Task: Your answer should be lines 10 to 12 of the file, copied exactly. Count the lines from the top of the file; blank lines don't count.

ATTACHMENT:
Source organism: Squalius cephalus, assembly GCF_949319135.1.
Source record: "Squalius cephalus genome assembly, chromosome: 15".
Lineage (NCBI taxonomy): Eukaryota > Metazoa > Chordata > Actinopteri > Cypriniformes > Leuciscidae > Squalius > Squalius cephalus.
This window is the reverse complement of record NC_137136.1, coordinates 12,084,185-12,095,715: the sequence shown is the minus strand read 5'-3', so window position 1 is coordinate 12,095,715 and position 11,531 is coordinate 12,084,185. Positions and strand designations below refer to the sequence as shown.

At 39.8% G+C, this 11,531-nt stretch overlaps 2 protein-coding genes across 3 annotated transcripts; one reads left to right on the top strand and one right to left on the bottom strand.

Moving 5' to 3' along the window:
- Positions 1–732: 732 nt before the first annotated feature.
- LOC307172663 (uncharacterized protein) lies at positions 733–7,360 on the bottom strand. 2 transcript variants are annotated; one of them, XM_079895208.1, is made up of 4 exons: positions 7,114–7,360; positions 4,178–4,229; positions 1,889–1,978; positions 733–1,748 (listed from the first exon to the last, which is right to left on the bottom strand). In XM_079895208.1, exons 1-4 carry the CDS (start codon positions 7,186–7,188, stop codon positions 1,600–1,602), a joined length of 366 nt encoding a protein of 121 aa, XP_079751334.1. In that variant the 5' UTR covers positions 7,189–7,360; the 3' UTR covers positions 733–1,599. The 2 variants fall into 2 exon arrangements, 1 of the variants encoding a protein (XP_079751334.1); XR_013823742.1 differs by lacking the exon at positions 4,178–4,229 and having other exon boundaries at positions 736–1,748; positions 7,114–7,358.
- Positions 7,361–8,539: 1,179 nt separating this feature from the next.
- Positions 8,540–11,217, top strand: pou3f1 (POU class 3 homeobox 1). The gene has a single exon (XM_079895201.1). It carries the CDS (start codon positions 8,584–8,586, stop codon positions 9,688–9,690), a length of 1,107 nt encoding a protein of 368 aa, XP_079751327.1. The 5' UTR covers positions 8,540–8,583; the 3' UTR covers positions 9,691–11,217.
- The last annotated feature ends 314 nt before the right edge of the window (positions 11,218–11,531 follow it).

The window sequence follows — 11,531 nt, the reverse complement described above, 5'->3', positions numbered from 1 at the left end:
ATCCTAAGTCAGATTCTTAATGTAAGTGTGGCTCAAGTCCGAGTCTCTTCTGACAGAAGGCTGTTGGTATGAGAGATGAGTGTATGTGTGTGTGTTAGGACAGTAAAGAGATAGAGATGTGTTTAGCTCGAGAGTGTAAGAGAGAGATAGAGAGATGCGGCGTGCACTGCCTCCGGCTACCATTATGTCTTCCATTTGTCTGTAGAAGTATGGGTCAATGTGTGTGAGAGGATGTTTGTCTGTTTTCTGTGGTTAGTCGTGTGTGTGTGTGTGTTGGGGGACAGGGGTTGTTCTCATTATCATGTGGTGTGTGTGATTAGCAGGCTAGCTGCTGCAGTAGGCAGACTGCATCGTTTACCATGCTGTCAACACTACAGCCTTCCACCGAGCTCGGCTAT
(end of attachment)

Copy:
- Positions 8,540–11,217, top strand: pou3f1 (POU class 3 homeobox 1). The gene has a single exon (XM_079895201.1). It carries the CDS (start codon positions 8,584–8,586, stop codon positions 9,688–9,690), a length of 1,107 nt encoding a protein of 368 aa, XP_079751327.1. The 5' UTR covers positions 8,540–8,583; the 3' UTR covers positions 9,691–11,217.
- The last annotated feature ends 314 nt before the right edge of the window (positions 11,218–11,531 follow it).

The window sequence follows — 11,531 nt, the reverse complement described above, 5'->3', positions numbered from 1 at the left end: